More on mistakes

From the introduction to the book of wrong answers

The Book of Wrong Answers is being created to help us have a better relationship with how we make mistakes. In our lives we make tons of mistakes. Ordinary fools? They are shocked by mistakes. Ordinary fools are surprised when things go wrong. Ordinary fools, plan for things to work out as planned. Ordinary fools live in denial of FUBAR and Murphy’s Law.

I’ve met a lot of ordinary fools in my time, many of whom I’ve met by mistake. One such mistake was easily corrected. I attempted to go to graduate school. The first time it was at OISE -. The Ontario Institute for Studies in Education. There I realized that I did not want to spend money to study artists, and try to understand what they knew. I figured that if I wanted to know what an artist knew, I would simply be one. So. I dropped out.The mistake? Thinking I needed an advanced degree to do that.

It’s not surprising I thought I needed an advanced degree or a certificate for career success. All of us live our lives being told to fit in, get it right, do what we are told and maybe we’ll end up good enough. Maybe with that little piece of paper we’ll end up picked. We are conditioned by a system to be unremarkable fools. We are conditioned to believe that we need a piece of paper in order to succeed.  

It’s far too commonly foolish to believe that we can be right. At all. About anything. We make all of our decisions on incomplete data. This world we live in and attempt to make sense of - our success in doing so is dependent on that data we take in. The data we take in is limited by our senses. And that data is incomplete.

Take my dog Rodney as an example. Every morning Rodeney goes to the end of the walk to check the pee mail left by other dogs in the night. He can get a lot of information through his nose. By checking the pee mail, a dog can determine the gender of the dogs who came before and whether they're spayed or neutered. A dog can also determine the health and stress level of the dogs who've been by, as well as a dog's social status. Yes. Social status from smelling piss. Dogs also hear things we can’t hear. My cat can see things I can’t see. Yet we foolish humans share the belief that the reality we experience from our senses is the only one available to us.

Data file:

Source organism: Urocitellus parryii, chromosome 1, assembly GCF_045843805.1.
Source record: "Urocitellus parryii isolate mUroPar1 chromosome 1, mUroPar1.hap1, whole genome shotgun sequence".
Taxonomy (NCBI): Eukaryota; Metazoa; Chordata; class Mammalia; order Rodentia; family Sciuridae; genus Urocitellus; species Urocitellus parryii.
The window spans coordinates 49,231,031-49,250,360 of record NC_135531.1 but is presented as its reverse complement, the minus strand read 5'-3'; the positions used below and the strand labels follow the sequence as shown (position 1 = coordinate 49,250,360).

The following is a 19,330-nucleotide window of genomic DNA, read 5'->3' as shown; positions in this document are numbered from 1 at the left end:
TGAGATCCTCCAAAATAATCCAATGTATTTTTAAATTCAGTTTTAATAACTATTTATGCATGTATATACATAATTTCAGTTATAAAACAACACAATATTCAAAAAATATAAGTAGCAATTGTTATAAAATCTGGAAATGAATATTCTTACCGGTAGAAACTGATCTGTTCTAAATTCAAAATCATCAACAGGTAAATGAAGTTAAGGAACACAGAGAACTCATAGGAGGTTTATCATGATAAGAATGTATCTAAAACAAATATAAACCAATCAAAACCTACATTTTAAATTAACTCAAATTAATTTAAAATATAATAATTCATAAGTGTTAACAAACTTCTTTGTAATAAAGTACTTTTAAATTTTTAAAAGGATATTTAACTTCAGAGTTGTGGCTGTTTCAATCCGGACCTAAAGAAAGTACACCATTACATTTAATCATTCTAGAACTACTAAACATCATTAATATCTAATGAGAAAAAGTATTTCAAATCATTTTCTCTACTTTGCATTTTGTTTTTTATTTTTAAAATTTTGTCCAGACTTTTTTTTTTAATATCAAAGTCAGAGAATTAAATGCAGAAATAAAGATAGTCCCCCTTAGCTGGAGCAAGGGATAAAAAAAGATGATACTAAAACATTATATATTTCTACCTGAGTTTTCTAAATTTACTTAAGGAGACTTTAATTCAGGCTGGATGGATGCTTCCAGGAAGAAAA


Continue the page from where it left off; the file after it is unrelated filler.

A time of great uncertainty

We live in a time of drastic societal change, the likes of which have not been seen since the invention of the steam engine and the printing press. The world is connected. Knowledge moves more quickly than ever before.This has created a huge amount of anxiety and uncertainty. People don’t want uncertainty. It’s scary. As such? People are attracted to others who offer certainty.

The evangelicals, the activists all over the political spectrum love to suggest that their point of view, way to be alive and the rules they suggest for living are correct. These zealots are more concerned with control, outcomes and certainty than anything human. When we’re living for outcomes, we’re living for death. The outcome of a human life? We die.  In times of increased polarity and militancy, common ground and human decency  can be found when we are able to make mistakes. 

Remarkable fools focus on the process. Remarkable fools make lots of mistakes. Remarkable fools understand that life’s not about living mistake free. Instead, remarkable fools understand that things can go wrong at any time and are nimble and ready to recover quickly.

What makes an ordinary fool different from a remarkable fool? We remarkable fools know that people are fallible. Our failings and fallibility are not problematic. They define us as humans. In fact, our fallibility is how we learn.

Every time we learn something new, we’re terrible at it. Even the most basic skills we possess were hard won. When you were a very small child you sucked ass at walking. Go find a baby learning to walk. Watch them. The little assholes are constantly failing. I give them an ‘F’. Well, I would if walking was something we graded. Fortunately for people we get a lot of chances.

Another skill that took a long, difficult, messy fight? Knowing how to shit in a toilet. You once were terrible at this. In fact, you shat in your pants or smeared it all over walls much more frequently in the early days of toilet use. What’s worse? Whether walking or keeping our own ass clean, these skills we will eventually lose. It’s hubris and start cognitive dissonance to think of ourselves as anything other than a creature of habit whose lives are bookended with periods of being covered in our own shit.

Remarkable fools understand this. What’s more, we take this entropic brain from childhood forward. We know that learning a new habit, finding ways to be happy or making bigh changes in our lives are profoundly difficult endeavours. When we begin something new, we are beginners and more like a toddler in our competency than adults.

And yet? Through our school system, we learn that once we can understand it in our heads, we ‘should’ be able to do that thing. Try doing this with surfing, quilting, yoga, gardening, riding a bike - you name it. We truly know by doing. 


One Derful Thing

I have a friend who loved writing with his non dominant hand.

Do that today. Use your non dominant hand for writing, eating and brushing your teeth.

Let me know how it works out.